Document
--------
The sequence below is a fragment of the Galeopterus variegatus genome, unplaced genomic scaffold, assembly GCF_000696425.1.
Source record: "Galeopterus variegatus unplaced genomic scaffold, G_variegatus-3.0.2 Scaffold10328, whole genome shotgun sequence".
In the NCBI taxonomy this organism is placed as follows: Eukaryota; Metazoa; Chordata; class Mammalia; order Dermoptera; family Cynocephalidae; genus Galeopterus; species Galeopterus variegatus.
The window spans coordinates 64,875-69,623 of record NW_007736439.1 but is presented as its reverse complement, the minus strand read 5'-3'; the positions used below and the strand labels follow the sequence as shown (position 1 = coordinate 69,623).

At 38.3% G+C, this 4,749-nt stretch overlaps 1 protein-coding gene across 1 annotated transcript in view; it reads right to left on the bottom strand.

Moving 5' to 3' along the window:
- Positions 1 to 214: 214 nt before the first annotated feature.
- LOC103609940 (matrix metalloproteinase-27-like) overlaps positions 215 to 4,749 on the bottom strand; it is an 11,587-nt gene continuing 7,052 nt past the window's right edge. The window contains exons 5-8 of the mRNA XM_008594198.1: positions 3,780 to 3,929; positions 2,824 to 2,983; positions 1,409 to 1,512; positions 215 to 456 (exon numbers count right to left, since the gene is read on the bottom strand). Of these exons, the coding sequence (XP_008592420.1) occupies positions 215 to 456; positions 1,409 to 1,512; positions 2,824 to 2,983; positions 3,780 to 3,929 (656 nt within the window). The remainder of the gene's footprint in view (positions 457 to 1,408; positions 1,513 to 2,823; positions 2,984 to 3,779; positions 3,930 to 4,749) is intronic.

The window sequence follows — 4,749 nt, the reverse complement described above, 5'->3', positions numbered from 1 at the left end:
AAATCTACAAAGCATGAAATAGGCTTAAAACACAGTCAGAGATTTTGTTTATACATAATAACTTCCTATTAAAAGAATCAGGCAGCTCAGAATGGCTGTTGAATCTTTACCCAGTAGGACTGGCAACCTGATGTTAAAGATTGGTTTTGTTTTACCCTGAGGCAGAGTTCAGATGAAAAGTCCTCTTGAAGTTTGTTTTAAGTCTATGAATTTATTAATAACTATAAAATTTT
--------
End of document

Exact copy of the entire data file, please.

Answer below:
The sequence below is a fragment of the Galeopterus variegatus genome, unplaced genomic scaffold, assembly GCF_000696425.1.
Source record: "Galeopterus variegatus unplaced genomic scaffold, G_variegatus-3.0.2 Scaffold10328, whole genome shotgun sequence".
In the NCBI taxonomy this organism is placed as follows: Eukaryota; Metazoa; Chordata; class Mammalia; order Dermoptera; family Cynocephalidae; genus Galeopterus; species Galeopterus variegatus.
The window spans coordinates 64,875-69,623 of record NW_007736439.1 but is presented as its reverse complement, the minus strand read 5'-3'; the positions used below and the strand labels follow the sequence as shown (position 1 = coordinate 69,623).

At 38.3% G+C, this 4,749-nt stretch overlaps 1 protein-coding gene across 1 annotated transcript in view; it reads right to left on the bottom strand.

Moving 5' to 3' along the window:
- Positions 1 to 214: 214 nt before the first annotated feature.
- LOC103609940 (matrix metalloproteinase-27-like) overlaps positions 215 to 4,749 on the bottom strand; it is an 11,587-nt gene continuing 7,052 nt past the window's right edge. The window contains exons 5-8 of the mRNA XM_008594198.1: positions 3,780 to 3,929; positions 2,824 to 2,983; positions 1,409 to 1,512; positions 215 to 456 (exon numbers count right to left, since the gene is read on the bottom strand). Of these exons, the coding sequence (XP_008592420.1) occupies positions 215 to 456; positions 1,409 to 1,512; positions 2,824 to 2,983; positions 3,780 to 3,929 (656 nt within the window). The remainder of the gene's footprint in view (positions 457 to 1,408; positions 1,513 to 2,823; positions 2,984 to 3,779; positions 3,930 to 4,749) is intronic.

The window sequence follows — 4,749 nt, the reverse complement described above, 5'->3', positions numbered from 1 at the left end:
AAATCTACAAAGCATGAAATAGGCTTAAAACACAGTCAGAGATTTTGTTTATACATAATAACTTCCTATTAAAAGAATCAGGCAGCTCAGAATGGCTGTTGAATCTTTACCCAGTAGGACTGGCAACCTGATGTTAAAGATTGGTTTTGTTTTACCCTGAGGCAGAGTTCAGATGAAAAGTCCTCTTGAAGTTTGTTTTAAGTCTATGAATTTATTAATAACTATAAAATTTT